Over the past couple of months whenever I told people I was going to see Billy Idol, they'd say something like 'cool' or 'when's he playing?' - one young funny guy I no longer speak to replied, 'who?' - before asking the inevitable question, 'Is Steve Stevens playing?'.
It was a good question. Stevens is Idol's longtime songwriting collaborator and a total guitar hero. Despite their shared history and songbook the legendary fretman remains a free agent and doesn't always hit the road with Idol.
Stevens' name wasn't on the bill so I didn't know if he would be there or not. I'd always say that I'd find out. But I never did.
So it was with great relief - and a loud cheer - when the celebrated guitarist took to the stage to kickstart the night with the hard rocking, 80's pop chug of Idol's hit, Cradle of Love.
And damn did it sound good.
Idol himself was looking sharp, all spiky peroxide hair and muscle, and at 64 still generating much swooning and screaming from the idolising crowd. Especially when his onstage costume change left him briefly bare chested.
Idol's voice has held up pretty well, whether delivering the punky sneer of Your Generation, selling the sentiment of Ghosts in My Guitar, or charging up the crowd with the hard rock power of Rebel Yell.
That last one was a particular standout, it's energetic stomp of a riff and Idol's raw powerhouse vocals leaving you feeling super amped up and ready to take on the world.
Stevens was given center stage for an extended turn in the spotlight to fuse flamenco, classical and Led Zep into one awe-inspiring, genre-smushing virtuoso display of a guitar solo that was as daring and showy as the black leather flares he was wearing.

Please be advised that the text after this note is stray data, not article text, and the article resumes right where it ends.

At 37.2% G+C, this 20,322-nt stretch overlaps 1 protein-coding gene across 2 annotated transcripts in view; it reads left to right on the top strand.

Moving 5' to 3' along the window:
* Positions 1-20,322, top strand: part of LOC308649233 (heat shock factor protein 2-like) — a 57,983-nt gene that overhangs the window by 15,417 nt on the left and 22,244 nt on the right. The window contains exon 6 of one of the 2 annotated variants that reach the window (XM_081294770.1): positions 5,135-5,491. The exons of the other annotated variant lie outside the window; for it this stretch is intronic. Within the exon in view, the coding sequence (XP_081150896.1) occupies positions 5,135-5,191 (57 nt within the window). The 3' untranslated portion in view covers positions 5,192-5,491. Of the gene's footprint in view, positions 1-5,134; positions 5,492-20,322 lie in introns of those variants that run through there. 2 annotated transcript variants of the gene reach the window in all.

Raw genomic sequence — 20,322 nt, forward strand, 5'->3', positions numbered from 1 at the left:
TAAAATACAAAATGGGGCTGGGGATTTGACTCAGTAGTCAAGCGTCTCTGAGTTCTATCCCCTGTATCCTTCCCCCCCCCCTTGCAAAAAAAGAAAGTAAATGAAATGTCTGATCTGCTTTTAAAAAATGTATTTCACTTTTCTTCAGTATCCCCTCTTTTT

The set stretched all the way back to Idol's early years in punk band Generation X, rightly centered around his dominating MTV era and went right up to his last album, 2014's Kings & Queens of the Underground.
There was the irresistible earworm pop of Dancing With Myself, the barnstorming set closer White Wedding, the sleaze-funk of Flesh for Fantasy and, of course, the epic power ballad that is Eyes Without a Face.
There were a couple of notable omissions, Hot in the City was left out in the cold and it was a nony for Mony Mony.
Stevens was just a monster presence, his showmanship including huge windmill power chords, playing with his teeth and even performing more than a couple of his brilliant solos with his gat lifted back behind his head.
For his part Idol gave it his all, whipping out his trademarked fist pumps and punching the sky generously throughout.
"It's been 40 years but it feels like only four years in my mind," Idol said before introducing Generation X's snarly Ready Steady Go. It was a sentiment clearly shared by the crowd because it was all too easy to get caught up and transported back by the sound - and look - of his crack band laying down all those addictive 80s power rock riffs.
"Let's show them what a hit song sounds like," Idol said to Stevens at one point. There's no denying that they certainly did.